Transport Secretary confirms Scotland is working with UK Government to develop a Covid passport using NHS data – but it’s lagging behind, says Highlands & Islands Labour MSP David Stewart

Highlands & Islands Labour MSP David Stewart supports a Covid passport system to rescue the region’s tourism industry

The Scottish Government is engaging with the UK government on a four-nations approach to develop a Covid passport.

Michael Matheson, the Cabinet Secretary for Transport, Connectivity and Infrastructure, told this morning’s Health Committee in Holyrood: “We are already looking to develop our own thinking around how it would operate through the data system we have within NHS Scotland, but we also have to be mindful of the ethical issues associated with this”.

It followed hard questions from Highlands & Islands MSP David Stewart.

The Labour MSP strongly supports a Covid passport system to rescue the international tourism industry.

He has been pressurising the Scottish Government for months to step up the pace of its work on the issue.

Mr Matheson insisted his officials were working swiftly and he pointed out that they were also engaging with the World Health Organisation “which is developing a set of data-specific regulations that could be applied universally”.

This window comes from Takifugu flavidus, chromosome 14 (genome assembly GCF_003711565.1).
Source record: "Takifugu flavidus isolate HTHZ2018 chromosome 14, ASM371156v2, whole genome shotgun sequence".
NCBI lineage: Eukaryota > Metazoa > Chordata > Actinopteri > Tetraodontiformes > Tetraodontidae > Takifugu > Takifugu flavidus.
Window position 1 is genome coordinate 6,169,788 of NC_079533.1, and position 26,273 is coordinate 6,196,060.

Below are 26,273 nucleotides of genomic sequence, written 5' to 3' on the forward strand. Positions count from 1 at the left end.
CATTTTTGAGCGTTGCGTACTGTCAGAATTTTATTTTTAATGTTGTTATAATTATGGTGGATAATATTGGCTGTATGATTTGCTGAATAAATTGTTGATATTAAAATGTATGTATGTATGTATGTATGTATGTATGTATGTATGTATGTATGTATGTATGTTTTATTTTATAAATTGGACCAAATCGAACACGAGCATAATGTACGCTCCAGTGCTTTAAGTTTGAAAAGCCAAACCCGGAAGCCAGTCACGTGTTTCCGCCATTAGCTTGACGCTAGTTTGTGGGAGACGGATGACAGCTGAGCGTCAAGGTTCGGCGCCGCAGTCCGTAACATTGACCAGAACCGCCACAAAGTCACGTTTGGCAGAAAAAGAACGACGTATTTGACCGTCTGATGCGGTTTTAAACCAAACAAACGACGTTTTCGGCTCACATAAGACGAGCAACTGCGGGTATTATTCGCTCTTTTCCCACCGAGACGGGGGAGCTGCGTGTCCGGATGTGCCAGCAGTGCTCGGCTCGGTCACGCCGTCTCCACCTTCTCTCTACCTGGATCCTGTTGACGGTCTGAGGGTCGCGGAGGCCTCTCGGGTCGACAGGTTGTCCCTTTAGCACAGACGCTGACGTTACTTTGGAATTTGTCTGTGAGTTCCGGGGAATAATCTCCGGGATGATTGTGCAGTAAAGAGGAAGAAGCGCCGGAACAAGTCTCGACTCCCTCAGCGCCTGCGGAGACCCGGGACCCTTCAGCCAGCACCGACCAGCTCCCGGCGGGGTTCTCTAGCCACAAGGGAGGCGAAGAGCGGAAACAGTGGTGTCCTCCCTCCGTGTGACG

However, he  believed it was too soon for the Scottish Government to allocate specific staffing or budget lines to this work.

Mr Stewart said he was “worried” Scotland was falling behind.

He said: “My real worry is the train is leaving the station and we aren’t on it.

“I have been watching closely as many other countries, including Greece, are announcing -well ahead of the UK – their plans to bring in a Covid passport system for the recovery of their travel industries.”

Mr Matheson said this seemed premature.

He said: “I think it’s far too early for ministers in Greece to say that they will be looking to welcome people from the UK this summer if they have a vaccine certificate.

“We don’t know what the state of the pandemic will be at national level. We don’t know what the situation will be in Greece and we don’t know where we will be with the vaccination programme.”

He said the practical operation, in his view, required some international agreement to ensure it operates effectively and adheres to  necessary data standards.

He added: “I think there is still a considerable amount of work to be done in taking forward the whole concept.”

Speaking afterwards, Mr Stewart said: “Other countries are moving ahead with this, industry is doing it without government. I was keen to find out from the Cabinet Secretary if something was happening at Scottish Government level beyond just a generalised discussion with the UK Government.

“What we have essentially heard today is no specific funding or staffing has yet been allocated from the Scottish Government’s budget because they believe it is too soon. What are they waiting for?

“As someone who represents the Highlands & Islands tourism is of course our most important asset and product. I am looking at the future where we will have tourists coming safely to our area and Scots are travelling internationally again and I do not think the Scottish Government is giving this the urgency and attention that this issue needs.”